National Park

Yellowstone Attractions

Yellowstone Things to Do

Yellowstone has is an amazing wonderland of geysers, hot springs, spectacular canyons, North America’s largest high-altitude lake, a great diversity of wildlife and vibrant wildflowers in the summer.

Here are some of the major attractions of Yellowstone that you should consider visiting on you trip to this amazing place.

People have been visiting and living in the Yellowstone area for thousands of years. In the mid 1800s, explorers and artists brought Yellowstone’s wonders to the attention of the federal government. The park was established in 1872.

Visit Mammoth Hot Springs to walk the self-guiding trail around Fort Yellowstone, which chronicles the U.S. Army’s role in protecting the park.

Other historic sites include the Norris Geyser Basin Museum, Obsidian Cliff, and the Old Faithful Inn and Historic District.

Grand Canyon of the Yellowstone
This spectacular canyon, including Upper and Lower Falls of the Yellowstone River, can be seen from the overlooks and trails of the Canyon Village area, and from the Tower Fall and Calcite Springs overlooks south of Tower Junction.

Geysers & Hot Springs
Geysers, hot springs, mudpots, and fumaroles are evidence of ongoing volcanic activity. To see them, visit Mammoth Hot Springs, Norris Geyser Basin, Fountain Paint Pot & Firehole Lake Drive, Midway Geyser Basin, the Old Faithful area, West Thumb Geyser Basin, and Mud Volcano.

Lake Area
Yellowstone Lake is North America’s largest high-altitude lake. The area is prime habitat for many birds and mammals. You can also enjoy boating, fishing, hiking, and viewing hydrothermal features.

You can see a variety and abundance of wildlife unparalleled in the lower 48 states. All the large mammals present when Yellowstone became a park are here today: grizzly bears, black bears, wolves, mountain lions, elk, bison, pronghorn, moose, and bighorn sheep. You’ll also see a large variety of birds, including bald eagles. Check at a visitor center for the best wildlife viewing locations.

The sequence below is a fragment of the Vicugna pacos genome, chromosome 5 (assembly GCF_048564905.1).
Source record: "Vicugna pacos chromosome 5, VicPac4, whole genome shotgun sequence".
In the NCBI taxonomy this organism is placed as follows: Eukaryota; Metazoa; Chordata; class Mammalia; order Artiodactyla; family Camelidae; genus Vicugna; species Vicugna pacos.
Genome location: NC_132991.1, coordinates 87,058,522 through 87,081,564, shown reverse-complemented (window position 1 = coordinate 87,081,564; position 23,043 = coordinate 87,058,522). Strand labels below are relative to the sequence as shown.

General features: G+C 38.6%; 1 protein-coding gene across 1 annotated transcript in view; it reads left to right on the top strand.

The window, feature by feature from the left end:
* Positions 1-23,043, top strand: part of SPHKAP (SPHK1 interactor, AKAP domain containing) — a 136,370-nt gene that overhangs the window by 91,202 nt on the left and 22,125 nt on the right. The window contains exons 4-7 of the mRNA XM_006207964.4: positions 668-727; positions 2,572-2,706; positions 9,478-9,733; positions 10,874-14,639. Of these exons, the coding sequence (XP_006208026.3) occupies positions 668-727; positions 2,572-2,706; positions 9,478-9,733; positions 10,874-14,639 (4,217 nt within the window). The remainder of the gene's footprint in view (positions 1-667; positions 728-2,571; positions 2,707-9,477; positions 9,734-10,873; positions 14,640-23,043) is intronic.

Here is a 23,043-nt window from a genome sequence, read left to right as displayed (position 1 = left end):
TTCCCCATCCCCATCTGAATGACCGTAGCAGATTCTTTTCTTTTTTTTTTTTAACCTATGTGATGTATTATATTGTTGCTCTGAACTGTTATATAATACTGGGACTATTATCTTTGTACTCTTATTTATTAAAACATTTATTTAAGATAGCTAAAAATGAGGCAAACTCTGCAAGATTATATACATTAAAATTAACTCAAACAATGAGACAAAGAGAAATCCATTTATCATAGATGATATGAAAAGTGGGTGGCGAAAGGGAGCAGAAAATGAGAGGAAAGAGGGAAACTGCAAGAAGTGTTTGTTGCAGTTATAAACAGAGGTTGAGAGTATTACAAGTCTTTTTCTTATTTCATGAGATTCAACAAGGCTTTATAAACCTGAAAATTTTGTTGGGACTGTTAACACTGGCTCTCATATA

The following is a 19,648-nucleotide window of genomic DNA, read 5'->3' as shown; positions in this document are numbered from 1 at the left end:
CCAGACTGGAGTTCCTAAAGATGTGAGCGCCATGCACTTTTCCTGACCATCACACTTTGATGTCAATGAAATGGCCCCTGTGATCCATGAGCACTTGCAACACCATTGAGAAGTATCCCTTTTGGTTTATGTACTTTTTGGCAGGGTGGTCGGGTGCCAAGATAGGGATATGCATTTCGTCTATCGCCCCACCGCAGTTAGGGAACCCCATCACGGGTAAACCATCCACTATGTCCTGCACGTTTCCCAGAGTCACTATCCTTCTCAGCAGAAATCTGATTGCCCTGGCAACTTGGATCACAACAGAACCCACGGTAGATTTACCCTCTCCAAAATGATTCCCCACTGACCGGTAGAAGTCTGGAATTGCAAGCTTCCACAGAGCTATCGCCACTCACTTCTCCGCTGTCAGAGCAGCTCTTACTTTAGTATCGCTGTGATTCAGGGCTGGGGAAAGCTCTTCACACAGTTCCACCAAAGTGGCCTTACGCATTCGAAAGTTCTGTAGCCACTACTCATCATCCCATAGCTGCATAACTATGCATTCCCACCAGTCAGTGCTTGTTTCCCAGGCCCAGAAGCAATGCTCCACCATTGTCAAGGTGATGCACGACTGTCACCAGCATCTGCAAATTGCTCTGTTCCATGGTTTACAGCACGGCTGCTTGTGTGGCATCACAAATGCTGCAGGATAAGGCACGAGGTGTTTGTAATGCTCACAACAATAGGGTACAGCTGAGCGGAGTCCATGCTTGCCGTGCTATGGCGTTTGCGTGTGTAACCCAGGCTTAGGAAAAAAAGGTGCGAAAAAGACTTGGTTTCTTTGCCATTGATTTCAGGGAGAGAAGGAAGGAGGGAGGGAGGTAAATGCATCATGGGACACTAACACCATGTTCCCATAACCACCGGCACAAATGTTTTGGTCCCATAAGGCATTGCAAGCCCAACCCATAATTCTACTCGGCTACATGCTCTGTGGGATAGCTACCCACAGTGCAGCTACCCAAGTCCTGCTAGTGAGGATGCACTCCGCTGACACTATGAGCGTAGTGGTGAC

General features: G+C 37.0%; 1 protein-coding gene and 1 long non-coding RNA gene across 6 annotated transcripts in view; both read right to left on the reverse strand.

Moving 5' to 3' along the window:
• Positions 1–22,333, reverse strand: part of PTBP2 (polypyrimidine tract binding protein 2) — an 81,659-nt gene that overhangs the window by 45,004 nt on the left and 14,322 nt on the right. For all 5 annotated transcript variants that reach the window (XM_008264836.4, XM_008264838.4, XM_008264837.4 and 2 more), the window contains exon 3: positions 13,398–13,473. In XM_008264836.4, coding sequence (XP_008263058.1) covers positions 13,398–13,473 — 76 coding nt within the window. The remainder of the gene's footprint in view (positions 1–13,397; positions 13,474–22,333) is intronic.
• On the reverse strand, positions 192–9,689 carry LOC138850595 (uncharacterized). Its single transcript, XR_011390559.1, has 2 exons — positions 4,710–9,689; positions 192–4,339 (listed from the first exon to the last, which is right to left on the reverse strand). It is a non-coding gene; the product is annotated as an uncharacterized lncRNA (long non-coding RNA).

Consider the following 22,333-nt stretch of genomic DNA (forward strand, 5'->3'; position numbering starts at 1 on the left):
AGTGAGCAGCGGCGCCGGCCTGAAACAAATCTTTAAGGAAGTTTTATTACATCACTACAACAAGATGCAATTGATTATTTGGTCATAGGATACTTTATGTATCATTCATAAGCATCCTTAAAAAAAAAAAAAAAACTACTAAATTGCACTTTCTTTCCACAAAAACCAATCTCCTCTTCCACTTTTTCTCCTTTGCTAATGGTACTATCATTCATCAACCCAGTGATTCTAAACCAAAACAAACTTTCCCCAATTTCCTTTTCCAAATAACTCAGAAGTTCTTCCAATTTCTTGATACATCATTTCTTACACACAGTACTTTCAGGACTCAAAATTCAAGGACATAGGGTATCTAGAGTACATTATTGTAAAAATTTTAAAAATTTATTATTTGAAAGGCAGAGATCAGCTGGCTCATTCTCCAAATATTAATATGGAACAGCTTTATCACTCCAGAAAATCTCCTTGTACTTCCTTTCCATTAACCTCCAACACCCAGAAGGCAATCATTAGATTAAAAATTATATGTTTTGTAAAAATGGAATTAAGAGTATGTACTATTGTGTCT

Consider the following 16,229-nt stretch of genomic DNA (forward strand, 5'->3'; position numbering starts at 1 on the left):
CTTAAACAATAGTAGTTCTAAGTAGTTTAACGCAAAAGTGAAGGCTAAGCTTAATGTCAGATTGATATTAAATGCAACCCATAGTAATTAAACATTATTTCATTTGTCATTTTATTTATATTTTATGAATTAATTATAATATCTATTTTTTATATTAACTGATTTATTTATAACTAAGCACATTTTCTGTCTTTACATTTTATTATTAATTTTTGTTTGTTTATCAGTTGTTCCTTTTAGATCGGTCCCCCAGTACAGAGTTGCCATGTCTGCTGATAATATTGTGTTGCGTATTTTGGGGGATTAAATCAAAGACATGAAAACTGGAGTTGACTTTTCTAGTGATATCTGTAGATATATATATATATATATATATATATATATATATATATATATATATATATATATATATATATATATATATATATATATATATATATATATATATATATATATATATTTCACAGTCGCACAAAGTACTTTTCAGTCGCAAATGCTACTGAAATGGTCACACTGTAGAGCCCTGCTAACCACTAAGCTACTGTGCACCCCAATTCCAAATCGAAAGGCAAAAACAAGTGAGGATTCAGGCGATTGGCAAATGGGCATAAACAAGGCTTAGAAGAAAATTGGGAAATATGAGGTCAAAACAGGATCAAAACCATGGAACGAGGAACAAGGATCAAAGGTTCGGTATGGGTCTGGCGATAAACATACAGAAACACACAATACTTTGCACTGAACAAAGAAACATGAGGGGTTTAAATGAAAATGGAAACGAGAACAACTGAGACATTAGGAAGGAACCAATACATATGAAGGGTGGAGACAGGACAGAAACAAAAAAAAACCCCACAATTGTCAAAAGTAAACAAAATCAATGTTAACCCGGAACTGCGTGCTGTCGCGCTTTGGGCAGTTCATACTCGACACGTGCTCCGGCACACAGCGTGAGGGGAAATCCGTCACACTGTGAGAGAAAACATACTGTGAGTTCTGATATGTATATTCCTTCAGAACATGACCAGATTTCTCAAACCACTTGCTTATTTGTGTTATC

Magenta and blue—the colors used in this planner—hint at the vibrant wildflowers that brighten Yellowstone in summer.
Read more about park highlights at


Albright Visitor Center, Mammoth
Open All Year
Information, bookstore, exhibits on wildlife and history and films on the national park idea, Yellowstone, and artist Thomas Moran.

Old Faithful Visitor Center
Open Mid April to early November
Information, bookstore, geyser eruption predictions, and a film about hydrothermal features. Also open late December through early March. Access only via over- snow vehicle.

West Yellowstone Visitor Information Center
Open Late April to early November
Information and publications.
Also open mid December through early March.

Fishing Bridge Visitor Center
Open late May to late September
Information, bookstore, and exhibits on the park’s birds, wildlife, and lake geology.

Grant Visitor Center
Open late May to late September
Information, bookstore, exhibit and video on fire in Yellowstone.

Madison Information Station
Open late May to late September
Information and bookstore.

Museum of the National Park Ranger, Norris
Open late May to late September
Exhibits at this historic soldier station on the history of the park ranger profession.

Norris Geyser Basin Museum
Open late May to late September
Information, bookstore, and exhibits on the hydrothermal features of Yellowstone.

West Thumb Information Center
Open late May to late September
Information and bookstore.

Canyon Visitor Education Center
Open May to early October
Enter the Canyon Visitor Education Center and the world of Yellowstone’s supervolcano—an idea that has captured the minds and imaginations of people around the world. You can see, hear, and learn how the Yellowstone volcano, its geysers and hot springs, and geologic history influence all life found here.


This post incorporates text from:

Yellowstone National Park Trip Planner 2010.